Here's why Big Pharma won't pay for opioid deaths like Big Tobacco pays for cancer

A uptick in opioid litigation echoes the historic lawsuits brought by states against Big Tobacco
April 23, 2018, 6:51pm

Every April, as regular Americans file their taxes, tobacco companies pay billions of dollars in an annual payment to 46 states to offset the cost of providing healthcare for people with smoking-related illnesses. The legal battle against Big Tobacco was considered the largest civil litigation settlement in the U.S. — and opioid makers could be in a similar situation soon.

A recent wave of over 400 opioid-related lawsuits brought by states, cities and counties against prescription opioid manufacturers and distributors call to mind the lawsuits brought by states in the 1990s against the tobacco industry.


Dan Polster, a federal judge in Cleveland, is overseeing some of the lawsuits attempting to hold drug companies accountable for the opioid epidemic. In an order last week, Judge Polster confirmed three opioid trials for 2019 and scheduled several settlement talks.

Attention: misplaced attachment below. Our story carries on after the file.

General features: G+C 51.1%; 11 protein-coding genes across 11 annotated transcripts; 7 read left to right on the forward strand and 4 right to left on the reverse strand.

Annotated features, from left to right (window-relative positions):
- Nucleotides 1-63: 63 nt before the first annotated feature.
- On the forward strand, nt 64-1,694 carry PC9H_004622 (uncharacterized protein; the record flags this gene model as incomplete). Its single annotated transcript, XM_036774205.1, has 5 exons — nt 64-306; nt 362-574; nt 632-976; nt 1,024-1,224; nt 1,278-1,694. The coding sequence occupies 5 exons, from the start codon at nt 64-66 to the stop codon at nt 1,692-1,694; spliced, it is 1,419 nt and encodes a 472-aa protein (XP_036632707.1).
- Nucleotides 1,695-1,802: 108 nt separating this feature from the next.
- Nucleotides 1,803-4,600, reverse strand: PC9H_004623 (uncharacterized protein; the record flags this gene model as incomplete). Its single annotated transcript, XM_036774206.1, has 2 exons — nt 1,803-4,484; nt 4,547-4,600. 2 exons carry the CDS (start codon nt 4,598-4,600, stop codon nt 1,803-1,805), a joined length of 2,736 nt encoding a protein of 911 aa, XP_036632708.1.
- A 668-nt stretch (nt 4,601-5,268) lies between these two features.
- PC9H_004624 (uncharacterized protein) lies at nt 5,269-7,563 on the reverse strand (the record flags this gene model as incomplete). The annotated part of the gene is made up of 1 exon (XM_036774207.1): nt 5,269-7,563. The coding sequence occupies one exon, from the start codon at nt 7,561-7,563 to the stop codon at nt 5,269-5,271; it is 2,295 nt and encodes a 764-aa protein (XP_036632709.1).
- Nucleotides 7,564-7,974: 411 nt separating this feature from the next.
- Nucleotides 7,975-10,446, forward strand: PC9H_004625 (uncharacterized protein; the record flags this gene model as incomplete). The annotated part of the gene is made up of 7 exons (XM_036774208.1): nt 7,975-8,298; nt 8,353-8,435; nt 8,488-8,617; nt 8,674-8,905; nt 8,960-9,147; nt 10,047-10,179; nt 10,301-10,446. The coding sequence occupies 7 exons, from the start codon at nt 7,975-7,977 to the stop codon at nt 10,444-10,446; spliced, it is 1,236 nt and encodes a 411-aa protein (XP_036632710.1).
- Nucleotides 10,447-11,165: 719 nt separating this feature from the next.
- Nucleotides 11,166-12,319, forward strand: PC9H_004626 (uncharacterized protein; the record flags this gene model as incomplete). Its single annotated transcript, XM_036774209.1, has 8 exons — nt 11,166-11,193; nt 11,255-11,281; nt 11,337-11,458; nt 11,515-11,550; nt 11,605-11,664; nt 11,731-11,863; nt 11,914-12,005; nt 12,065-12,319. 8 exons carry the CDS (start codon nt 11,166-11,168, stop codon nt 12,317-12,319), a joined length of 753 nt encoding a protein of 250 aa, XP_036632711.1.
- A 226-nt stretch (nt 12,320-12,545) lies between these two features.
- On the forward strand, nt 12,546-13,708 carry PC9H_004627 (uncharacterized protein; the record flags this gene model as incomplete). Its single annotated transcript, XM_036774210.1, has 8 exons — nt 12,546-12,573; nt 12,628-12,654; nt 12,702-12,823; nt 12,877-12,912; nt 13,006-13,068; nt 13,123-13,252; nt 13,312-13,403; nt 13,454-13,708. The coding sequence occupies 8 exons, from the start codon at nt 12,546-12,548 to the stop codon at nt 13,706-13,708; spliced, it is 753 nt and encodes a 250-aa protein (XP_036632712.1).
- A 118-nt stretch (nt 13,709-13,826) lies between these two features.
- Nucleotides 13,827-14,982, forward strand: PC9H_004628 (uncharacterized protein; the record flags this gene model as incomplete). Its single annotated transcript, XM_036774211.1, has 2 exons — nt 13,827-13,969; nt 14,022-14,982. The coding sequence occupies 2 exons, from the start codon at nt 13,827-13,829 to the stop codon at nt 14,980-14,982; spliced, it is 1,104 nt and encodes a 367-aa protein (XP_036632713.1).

How the cases will shake out is anyone's guess, but despite the parallels, it's not entirely clear the opioid cases will end like the tobacco cases. For one thing, tobacco kills, while opioids, though deadly for some, have other valid, medical uses.

To get a clearer picture, VICE News spoke to former Maine Attorney General James Tierney, a key strategist in the Big Tobacco cases, about where the similarities between Big Tobacco and Big Pharma begin — and end.

This segment orignally aired April 16, 2018, on VICE News Tonight on HBO.